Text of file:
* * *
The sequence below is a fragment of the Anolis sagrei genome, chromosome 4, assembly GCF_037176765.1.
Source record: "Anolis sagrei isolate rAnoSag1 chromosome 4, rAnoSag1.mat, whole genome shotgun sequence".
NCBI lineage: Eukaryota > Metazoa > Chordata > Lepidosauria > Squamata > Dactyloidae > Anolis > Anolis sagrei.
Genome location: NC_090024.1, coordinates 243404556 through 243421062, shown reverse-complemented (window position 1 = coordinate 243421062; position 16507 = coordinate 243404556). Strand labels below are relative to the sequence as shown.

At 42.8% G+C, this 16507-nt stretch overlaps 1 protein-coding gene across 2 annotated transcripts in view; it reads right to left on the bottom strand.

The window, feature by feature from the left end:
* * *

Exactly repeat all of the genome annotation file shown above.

The sequence below is a fragment of the Anolis sagrei genome, chromosome 4, assembly GCF_037176765.1.
Source record: "Anolis sagrei isolate rAnoSag1 chromosome 4, rAnoSag1.mat, whole genome shotgun sequence".
NCBI lineage: Eukaryota > Metazoa > Chordata > Lepidosauria > Squamata > Dactyloidae > Anolis > Anolis sagrei.
Genome location: NC_090024.1, coordinates 243404556 through 243421062, shown reverse-complemented (window position 1 = coordinate 243421062; position 16507 = coordinate 243404556). Strand labels below are relative to the sequence as shown.

At 42.8% G+C, this 16507-nt stretch overlaps 1 protein-coding gene across 2 annotated transcripts in view; it reads right to left on the bottom strand.

The window, feature by feature from the left end: